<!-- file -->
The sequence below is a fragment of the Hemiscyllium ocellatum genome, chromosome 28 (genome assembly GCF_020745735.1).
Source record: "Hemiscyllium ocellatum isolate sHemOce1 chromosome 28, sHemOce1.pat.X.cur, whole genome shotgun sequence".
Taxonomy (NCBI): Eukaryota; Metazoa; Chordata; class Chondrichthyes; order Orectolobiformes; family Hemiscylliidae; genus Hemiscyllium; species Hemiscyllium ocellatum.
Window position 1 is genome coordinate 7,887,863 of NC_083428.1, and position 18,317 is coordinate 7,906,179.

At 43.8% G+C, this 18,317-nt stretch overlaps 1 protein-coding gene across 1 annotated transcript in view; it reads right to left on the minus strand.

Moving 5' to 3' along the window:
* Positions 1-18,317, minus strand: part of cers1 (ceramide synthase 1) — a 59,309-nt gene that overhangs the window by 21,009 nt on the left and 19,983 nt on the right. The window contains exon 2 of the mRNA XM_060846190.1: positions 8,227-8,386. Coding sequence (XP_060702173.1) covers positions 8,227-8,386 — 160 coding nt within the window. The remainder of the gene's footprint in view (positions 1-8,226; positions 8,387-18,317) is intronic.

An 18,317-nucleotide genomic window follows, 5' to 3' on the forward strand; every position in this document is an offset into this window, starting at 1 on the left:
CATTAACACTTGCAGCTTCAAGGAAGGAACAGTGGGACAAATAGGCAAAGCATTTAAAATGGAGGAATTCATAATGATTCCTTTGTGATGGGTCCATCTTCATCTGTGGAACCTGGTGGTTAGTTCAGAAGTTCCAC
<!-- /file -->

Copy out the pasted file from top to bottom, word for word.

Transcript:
The sequence below is a fragment of the Hemiscyllium ocellatum genome, chromosome 28 (genome assembly GCF_020745735.1).
Source record: "Hemiscyllium ocellatum isolate sHemOce1 chromosome 28, sHemOce1.pat.X.cur, whole genome shotgun sequence".
Taxonomy (NCBI): Eukaryota; Metazoa; Chordata; class Chondrichthyes; order Orectolobiformes; family Hemiscylliidae; genus Hemiscyllium; species Hemiscyllium ocellatum.
Window position 1 is genome coordinate 7,887,863 of NC_083428.1, and position 18,317 is coordinate 7,906,179.

At 43.8% G+C, this 18,317-nt stretch overlaps 1 protein-coding gene across 1 annotated transcript in view; it reads right to left on the minus strand.

Moving 5' to 3' along the window:
* Positions 1-18,317, minus strand: part of cers1 (ceramide synthase 1) — a 59,309-nt gene that overhangs the window by 21,009 nt on the left and 19,983 nt on the right. The window contains exon 2 of the mRNA XM_060846190.1: positions 8,227-8,386. Coding sequence (XP_060702173.1) covers positions 8,227-8,386 — 160 coding nt within the window. The remainder of the gene's footprint in view (positions 1-8,226; positions 8,387-18,317) is intronic.

An 18,317-nucleotide genomic window follows, 5' to 3' on the forward strand; every position in this document is an offset into this window, starting at 1 on the left:
CATTAACACTTGCAGCTTCAAGGAAGGAACAGTGGGACAAATAGGCAAAGCATTTAAAATGGAGGAATTCATAATGATTCCTTTGTGATGGGTCCATCTTCATCTGTGGAACCTGGTGGTTAGTTCAGAAGTTCCAC